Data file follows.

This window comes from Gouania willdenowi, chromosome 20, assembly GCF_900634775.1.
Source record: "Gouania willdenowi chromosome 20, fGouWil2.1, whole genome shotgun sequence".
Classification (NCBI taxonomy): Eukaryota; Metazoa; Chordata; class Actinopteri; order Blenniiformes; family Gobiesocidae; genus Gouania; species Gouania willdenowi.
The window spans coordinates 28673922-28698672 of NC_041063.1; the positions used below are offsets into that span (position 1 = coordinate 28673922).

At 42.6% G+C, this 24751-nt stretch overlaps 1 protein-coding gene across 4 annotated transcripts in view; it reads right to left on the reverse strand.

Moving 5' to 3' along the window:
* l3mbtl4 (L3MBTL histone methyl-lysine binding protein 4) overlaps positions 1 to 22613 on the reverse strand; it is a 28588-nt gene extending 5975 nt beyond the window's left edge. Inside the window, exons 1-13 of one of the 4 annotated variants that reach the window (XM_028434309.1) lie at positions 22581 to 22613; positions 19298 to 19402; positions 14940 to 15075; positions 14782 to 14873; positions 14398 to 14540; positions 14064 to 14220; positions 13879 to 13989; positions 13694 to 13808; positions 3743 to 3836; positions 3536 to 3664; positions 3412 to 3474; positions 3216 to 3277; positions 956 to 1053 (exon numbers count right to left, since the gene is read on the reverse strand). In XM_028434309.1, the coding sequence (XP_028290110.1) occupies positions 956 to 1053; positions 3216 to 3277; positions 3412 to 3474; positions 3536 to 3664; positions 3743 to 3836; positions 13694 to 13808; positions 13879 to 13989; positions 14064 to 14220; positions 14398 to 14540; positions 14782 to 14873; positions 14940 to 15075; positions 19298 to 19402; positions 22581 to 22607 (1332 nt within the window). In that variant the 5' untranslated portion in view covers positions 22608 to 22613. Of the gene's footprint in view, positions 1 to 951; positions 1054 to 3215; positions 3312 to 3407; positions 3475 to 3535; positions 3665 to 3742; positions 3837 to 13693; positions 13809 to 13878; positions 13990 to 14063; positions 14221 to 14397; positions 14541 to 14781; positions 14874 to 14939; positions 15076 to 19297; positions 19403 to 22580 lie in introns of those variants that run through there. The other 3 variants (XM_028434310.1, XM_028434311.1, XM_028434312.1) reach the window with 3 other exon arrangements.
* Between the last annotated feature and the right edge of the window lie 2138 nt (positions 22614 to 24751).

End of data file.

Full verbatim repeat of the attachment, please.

This window comes from Gouania willdenowi, chromosome 20, assembly GCF_900634775.1.
Source record: "Gouania willdenowi chromosome 20, fGouWil2.1, whole genome shotgun sequence".
Classification (NCBI taxonomy): Eukaryota; Metazoa; Chordata; class Actinopteri; order Blenniiformes; family Gobiesocidae; genus Gouania; species Gouania willdenowi.
The window spans coordinates 28673922-28698672 of NC_041063.1; the positions used below are offsets into that span (position 1 = coordinate 28673922).

At 42.6% G+C, this 24751-nt stretch overlaps 1 protein-coding gene across 4 annotated transcripts in view; it reads right to left on the reverse strand.

Moving 5' to 3' along the window:
* l3mbtl4 (L3MBTL histone methyl-lysine binding protein 4) overlaps positions 1 to 22613 on the reverse strand; it is a 28588-nt gene extending 5975 nt beyond the window's left edge. Inside the window, exons 1-13 of one of the 4 annotated variants that reach the window (XM_028434309.1) lie at positions 22581 to 22613; positions 19298 to 19402; positions 14940 to 15075; positions 14782 to 14873; positions 14398 to 14540; positions 14064 to 14220; positions 13879 to 13989; positions 13694 to 13808; positions 3743 to 3836; positions 3536 to 3664; positions 3412 to 3474; positions 3216 to 3277; positions 956 to 1053 (exon numbers count right to left, since the gene is read on the reverse strand). In XM_028434309.1, the coding sequence (XP_028290110.1) occupies positions 956 to 1053; positions 3216 to 3277; positions 3412 to 3474; positions 3536 to 3664; positions 3743 to 3836; positions 13694 to 13808; positions 13879 to 13989; positions 14064 to 14220; positions 14398 to 14540; positions 14782 to 14873; positions 14940 to 15075; positions 19298 to 19402; positions 22581 to 22607 (1332 nt within the window). In that variant the 5' untranslated portion in view covers positions 22608 to 22613. Of the gene's footprint in view, positions 1 to 951; positions 1054 to 3215; positions 3312 to 3407; positions 3475 to 3535; positions 3665 to 3742; positions 3837 to 13693; positions 13809 to 13878; positions 13990 to 14063; positions 14221 to 14397; positions 14541 to 14781; positions 14874 to 14939; positions 15076 to 19297; positions 19403 to 22580 lie in introns of those variants that run through there. The other 3 variants (XM_028434310.1, XM_028434311.1, XM_028434312.1) reach the window with 3 other exon arrangements.
* Between the last annotated feature and the right edge of the window lie 2138 nt (positions 22614 to 24751).